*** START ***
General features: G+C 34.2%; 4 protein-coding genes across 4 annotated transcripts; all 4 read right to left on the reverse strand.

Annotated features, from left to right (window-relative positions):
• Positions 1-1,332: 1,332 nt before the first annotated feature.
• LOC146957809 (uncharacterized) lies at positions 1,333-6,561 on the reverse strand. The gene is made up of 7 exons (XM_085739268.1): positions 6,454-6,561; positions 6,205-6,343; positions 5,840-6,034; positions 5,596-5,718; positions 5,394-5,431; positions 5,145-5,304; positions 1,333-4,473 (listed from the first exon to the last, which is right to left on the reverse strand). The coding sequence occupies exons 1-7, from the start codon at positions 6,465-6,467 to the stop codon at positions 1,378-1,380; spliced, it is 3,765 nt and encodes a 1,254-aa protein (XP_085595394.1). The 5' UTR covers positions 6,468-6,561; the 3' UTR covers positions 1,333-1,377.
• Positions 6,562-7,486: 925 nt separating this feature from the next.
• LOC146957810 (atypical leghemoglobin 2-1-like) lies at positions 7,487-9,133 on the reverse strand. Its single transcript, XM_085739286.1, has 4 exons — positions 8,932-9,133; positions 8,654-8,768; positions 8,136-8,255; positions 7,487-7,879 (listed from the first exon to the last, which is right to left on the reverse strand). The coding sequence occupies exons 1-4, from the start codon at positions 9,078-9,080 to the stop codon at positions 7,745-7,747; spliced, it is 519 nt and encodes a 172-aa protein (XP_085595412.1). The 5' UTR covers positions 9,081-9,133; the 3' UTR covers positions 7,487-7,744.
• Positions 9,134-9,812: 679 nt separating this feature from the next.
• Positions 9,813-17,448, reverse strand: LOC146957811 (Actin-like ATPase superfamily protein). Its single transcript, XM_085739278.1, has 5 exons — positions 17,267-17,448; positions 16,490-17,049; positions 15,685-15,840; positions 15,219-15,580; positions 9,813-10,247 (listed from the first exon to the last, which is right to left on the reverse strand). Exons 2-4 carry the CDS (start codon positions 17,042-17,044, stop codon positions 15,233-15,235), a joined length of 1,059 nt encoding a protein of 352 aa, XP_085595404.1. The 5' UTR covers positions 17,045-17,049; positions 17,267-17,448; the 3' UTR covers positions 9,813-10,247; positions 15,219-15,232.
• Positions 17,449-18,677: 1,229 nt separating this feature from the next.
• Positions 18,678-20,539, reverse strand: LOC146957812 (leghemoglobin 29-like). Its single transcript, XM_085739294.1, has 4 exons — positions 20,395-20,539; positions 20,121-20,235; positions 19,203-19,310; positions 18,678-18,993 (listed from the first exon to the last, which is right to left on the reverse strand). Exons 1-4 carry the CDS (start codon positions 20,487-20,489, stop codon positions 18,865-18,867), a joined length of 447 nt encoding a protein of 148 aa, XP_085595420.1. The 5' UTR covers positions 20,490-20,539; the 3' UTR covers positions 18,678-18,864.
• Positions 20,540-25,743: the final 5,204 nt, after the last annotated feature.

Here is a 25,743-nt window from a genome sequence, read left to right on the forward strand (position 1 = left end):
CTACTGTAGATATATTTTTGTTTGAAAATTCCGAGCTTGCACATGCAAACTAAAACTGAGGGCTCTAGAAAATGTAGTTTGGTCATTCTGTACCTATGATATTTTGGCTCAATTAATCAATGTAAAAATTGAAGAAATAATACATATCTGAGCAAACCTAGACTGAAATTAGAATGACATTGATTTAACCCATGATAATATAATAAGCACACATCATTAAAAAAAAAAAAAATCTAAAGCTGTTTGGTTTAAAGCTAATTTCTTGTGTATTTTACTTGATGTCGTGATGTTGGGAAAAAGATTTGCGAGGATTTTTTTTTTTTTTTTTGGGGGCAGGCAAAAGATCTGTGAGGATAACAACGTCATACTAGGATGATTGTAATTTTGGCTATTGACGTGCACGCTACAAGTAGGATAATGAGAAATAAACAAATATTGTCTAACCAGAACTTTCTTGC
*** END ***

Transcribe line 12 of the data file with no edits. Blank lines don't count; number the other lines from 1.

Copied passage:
Here is a 25,743-nt window from a genome sequence, read left to right on the forward strand (position 1 = left end):